If you are a nonparty witness, however, you may want to consider hiring an attorney to attend your deposition in some instances. Here are some circumstances in which, if you are subpoenaed, you may want to ask an attorney to accompany you to a deposition:

    • You fear that you might be named as a defendant in the same or a later civil lawsuit, by the same or a different plaintiff. For example, when your employer has been sued based on your alleged carelessness or other misconduct.

      Example: You work for a piano moving company that has been sued by a homeowner after the piano you were moving careened down a long flight of stairs into the homeowner’s garage and car.

    • A party (such as your employer) has asked—or strongly suggested—that you lie during your deposition. You are worried that the party will eventually try to shift blame to you, or that perjury charges will be filed against you if you go along with the request.

      Example: You supervised a former employee who is now suing your employer for wrongful termination. Your employer has suggested that you testify untruthfully to corroborate the employer’s claim that the former employee was insubordinate.

    • Criminal charges might be filed against you or someone close to you as a result of the same claims involved in a civil lawsuit.

      Example: A city has filed a civil suit against your employer, a contractor, to recover money that the city paid for work that the contractor falsely claimed had been done. Criminal fraud charges could also be filed against several employees, based on the same alleged misdeeds.

    In each of these situations, a nonparty deponent may want to have an attorney present during their deposition. In addition to consulting with the deponent during deposition recesses, the attorney can help protect the deponent’s legal rights. For example, an attorney can advise a deponent of the Fifth Amendment right not to answer a question if the answer could incriminate the deponent.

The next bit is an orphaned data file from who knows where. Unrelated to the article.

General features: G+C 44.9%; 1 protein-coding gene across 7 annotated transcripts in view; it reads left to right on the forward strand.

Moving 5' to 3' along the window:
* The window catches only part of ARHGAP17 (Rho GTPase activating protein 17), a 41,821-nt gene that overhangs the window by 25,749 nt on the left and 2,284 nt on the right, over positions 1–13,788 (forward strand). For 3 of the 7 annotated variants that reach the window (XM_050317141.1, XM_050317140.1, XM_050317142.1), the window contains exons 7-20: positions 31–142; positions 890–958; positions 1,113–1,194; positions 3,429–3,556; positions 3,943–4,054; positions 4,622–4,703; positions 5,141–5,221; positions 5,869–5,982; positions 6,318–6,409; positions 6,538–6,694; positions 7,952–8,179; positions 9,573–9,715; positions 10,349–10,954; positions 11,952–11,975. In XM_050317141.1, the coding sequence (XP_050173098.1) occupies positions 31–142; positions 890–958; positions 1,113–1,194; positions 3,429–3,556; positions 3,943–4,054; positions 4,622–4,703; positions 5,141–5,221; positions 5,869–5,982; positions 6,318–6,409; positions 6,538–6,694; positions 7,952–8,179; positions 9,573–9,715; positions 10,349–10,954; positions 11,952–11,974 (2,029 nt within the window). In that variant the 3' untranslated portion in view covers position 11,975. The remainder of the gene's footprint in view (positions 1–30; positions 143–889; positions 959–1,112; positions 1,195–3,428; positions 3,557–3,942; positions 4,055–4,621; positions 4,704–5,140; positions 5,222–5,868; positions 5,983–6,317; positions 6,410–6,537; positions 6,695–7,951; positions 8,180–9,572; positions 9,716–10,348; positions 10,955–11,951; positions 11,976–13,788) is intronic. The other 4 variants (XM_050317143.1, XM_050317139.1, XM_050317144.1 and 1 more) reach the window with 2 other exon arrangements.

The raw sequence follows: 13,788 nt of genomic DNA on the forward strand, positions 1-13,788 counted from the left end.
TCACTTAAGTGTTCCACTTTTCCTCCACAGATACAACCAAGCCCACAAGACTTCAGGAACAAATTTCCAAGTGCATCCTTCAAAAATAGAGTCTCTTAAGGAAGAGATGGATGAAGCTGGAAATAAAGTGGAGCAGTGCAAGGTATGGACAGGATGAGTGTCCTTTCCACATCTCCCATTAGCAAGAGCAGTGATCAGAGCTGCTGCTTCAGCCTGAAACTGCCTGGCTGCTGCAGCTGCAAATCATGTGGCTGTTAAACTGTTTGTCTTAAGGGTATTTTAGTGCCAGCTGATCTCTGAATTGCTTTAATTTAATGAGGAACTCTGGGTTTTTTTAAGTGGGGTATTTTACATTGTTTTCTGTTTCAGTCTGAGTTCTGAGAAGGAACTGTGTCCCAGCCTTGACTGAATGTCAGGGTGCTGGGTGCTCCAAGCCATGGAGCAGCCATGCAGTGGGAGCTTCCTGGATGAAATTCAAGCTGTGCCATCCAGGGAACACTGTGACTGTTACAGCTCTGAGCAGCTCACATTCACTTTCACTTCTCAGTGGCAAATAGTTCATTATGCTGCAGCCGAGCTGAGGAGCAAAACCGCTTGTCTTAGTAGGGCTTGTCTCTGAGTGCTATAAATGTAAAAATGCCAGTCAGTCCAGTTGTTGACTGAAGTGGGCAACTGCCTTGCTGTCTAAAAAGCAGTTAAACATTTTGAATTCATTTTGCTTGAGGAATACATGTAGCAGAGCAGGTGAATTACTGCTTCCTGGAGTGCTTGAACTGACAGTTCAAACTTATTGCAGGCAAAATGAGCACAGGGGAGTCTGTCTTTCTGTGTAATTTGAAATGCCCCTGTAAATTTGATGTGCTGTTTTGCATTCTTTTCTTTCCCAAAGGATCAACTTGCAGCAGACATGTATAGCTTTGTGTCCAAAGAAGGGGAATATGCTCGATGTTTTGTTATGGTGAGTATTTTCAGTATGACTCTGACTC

Employees may be able to obtain legal representation for theirdepositions at no cost to them. If your employer is being sued and you receive a deposition notice, you might be able to secure legal representation at the deposition without paying for it yourself. Advise your supervisor or your employer’s in-house legal counsel that you’ve received a Deposition Subpoena and that you’d like the employer to provide you with legal representation at the deposition. Although the employer is not legally obligated to agree to your request, many employers will be happy to ask the lawyer handling the case on the employer’s behalf to represent you as well. When you and the employer share the same interests, each of you benefits when a lawyer helps you prepare for your deposition and represents you at the deposition.

    The Court Reporter

    At a deposition, the court reporter places deponents under oath to tell the truth under penalty of perjury, and records all questions, answers, and comments for the duration of the deposition. Most court reporters transcribe testimony on stenography machines or computers, though some will also make an audio or video recording.

    Within a few weeks after a deposition concludes, the court reporter will prepare a booklet consisting of a word-for-word transcript of the deposition. which a deponent will have the chance to review (see “Reviewing and Signing a Deposition,” below).

    If a deposition will be video recorded, the court reporter might also operate the video equipment. Other times, a separate video operator will be present. (See Chapter 14 for more information on visually recorded depositions.)


    Judges almost never attend depositions. In rare instances, judges appoint judicial officers known as referees or special masters to preside over depositions. This happens when one party goes to court claiming that the other party has repeatedly failed to follow proper deposition procedures. If a judge agrees, the judge appoints a special master to sit in on future depositions and enforce proper procedures. (The judge will also decide which party or parties will pay for the costs of the special master.)

    The Deponent’s Friend or Relative